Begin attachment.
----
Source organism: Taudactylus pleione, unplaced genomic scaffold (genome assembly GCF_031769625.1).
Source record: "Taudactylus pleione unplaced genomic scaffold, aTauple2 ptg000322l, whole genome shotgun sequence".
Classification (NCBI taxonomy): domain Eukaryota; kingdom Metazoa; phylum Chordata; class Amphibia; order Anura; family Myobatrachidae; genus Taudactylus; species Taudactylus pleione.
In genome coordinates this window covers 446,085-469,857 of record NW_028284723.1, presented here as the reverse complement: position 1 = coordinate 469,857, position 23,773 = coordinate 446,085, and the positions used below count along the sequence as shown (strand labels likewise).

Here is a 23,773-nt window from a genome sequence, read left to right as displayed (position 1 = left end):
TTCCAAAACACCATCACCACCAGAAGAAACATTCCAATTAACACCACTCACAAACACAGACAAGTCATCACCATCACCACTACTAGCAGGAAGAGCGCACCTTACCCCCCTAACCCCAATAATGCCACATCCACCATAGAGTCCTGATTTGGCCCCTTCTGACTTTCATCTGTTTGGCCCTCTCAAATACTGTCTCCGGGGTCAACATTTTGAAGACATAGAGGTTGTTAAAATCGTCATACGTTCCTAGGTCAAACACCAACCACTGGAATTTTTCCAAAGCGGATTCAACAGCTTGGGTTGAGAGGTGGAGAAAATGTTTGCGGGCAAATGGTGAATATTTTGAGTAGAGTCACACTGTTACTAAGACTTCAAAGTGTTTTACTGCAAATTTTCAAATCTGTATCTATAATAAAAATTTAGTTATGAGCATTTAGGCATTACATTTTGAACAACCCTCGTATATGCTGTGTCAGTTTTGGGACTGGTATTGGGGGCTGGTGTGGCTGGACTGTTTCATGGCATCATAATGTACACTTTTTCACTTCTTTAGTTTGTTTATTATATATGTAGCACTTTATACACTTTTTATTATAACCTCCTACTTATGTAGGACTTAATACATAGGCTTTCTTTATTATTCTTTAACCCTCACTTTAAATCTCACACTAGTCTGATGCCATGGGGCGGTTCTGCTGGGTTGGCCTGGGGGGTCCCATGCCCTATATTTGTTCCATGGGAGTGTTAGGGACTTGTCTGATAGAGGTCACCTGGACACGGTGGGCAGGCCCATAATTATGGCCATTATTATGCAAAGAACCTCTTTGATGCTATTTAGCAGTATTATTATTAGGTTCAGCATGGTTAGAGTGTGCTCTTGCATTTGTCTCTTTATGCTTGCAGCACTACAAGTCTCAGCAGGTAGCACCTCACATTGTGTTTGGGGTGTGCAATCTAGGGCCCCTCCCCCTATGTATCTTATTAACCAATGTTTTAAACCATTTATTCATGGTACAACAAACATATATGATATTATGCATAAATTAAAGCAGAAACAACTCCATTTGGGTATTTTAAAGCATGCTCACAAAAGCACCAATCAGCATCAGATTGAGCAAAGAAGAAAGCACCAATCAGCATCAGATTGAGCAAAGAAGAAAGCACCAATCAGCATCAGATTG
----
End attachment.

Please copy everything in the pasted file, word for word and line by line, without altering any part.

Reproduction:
Source organism: Taudactylus pleione, unplaced genomic scaffold (genome assembly GCF_031769625.1).
Source record: "Taudactylus pleione unplaced genomic scaffold, aTauple2 ptg000322l, whole genome shotgun sequence".
Classification (NCBI taxonomy): domain Eukaryota; kingdom Metazoa; phylum Chordata; class Amphibia; order Anura; family Myobatrachidae; genus Taudactylus; species Taudactylus pleione.
In genome coordinates this window covers 446,085-469,857 of record NW_028284723.1, presented here as the reverse complement: position 1 = coordinate 469,857, position 23,773 = coordinate 446,085, and the positions used below count along the sequence as shown (strand labels likewise).

Here is a 23,773-nt window from a genome sequence, read left to right as displayed (position 1 = left end):
TTCCAAAACACCATCACCACCAGAAGAAACATTCCAATTAACACCACTCACAAACACAGACAAGTCATCACCATCACCACTACTAGCAGGAAGAGCGCACCTTACCCCCCTAACCCCAATAATGCCACATCCACCATAGAGTCCTGATTTGGCCCCTTCTGACTTTCATCTGTTTGGCCCTCTCAAATACTGTCTCCGGGGTCAACATTTTGAAGACATAGAGGTTGTTAAAATCGTCATACGTTCCTAGGTCAAACACCAACCACTGGAATTTTTCCAAAGCGGATTCAACAGCTTGGGTTGAGAGGTGGAGAAAATGTTTGCGGGCAAATGGTGAATATTTTGAGTAGAGTCACACTGTTACTAAGACTTCAAAGTGTTTTACTGCAAATTTTCAAATCTGTATCTATAATAAAAATTTAGTTATGAGCATTTAGGCATTACATTTTGAACAACCCTCGTATATGCTGTGTCAGTTTTGGGACTGGTATTGGGGGCTGGTGTGGCTGGACTGTTTCATGGCATCATAATGTACACTTTTTCACTTCTTTAGTTTGTTTATTATATATGTAGCACTTTATACACTTTTTATTATAACCTCCTACTTATGTAGGACTTAATACATAGGCTTTCTTTATTATTCTTTAACCCTCACTTTAAATCTCACACTAGTCTGATGCCATGGGGCGGTTCTGCTGGGTTGGCCTGGGGGGTCCCATGCCCTATATTTGTTCCATGGGAGTGTTAGGGACTTGTCTGATAGAGGTCACCTGGACACGGTGGGCAGGCCCATAATTATGGCCATTATTATGCAAAGAACCTCTTTGATGCTATTTAGCAGTATTATTATTAGGTTCAGCATGGTTAGAGTGTGCTCTTGCATTTGTCTCTTTATGCTTGCAGCACTACAAGTCTCAGCAGGTAGCACCTCACATTGTGTTTGGGGTGTGCAATCTAGGGCCCCTCCCCCTATGTATCTTATTAACCAATGTTTTAAACCATTTATTCATGGTACAACAAACATATATGATATTATGCATAAATTAAAGCAGAAACAACTCCATTTGGGTATTTTAAAGCATGCTCACAAAAGCACCAATCAGCATCAGATTGAGCAAAGAAGAAAGCACCAATCAGCATCAGATTGAGCAAAGAAGAAAGCACCAATCAGCATCAGATTG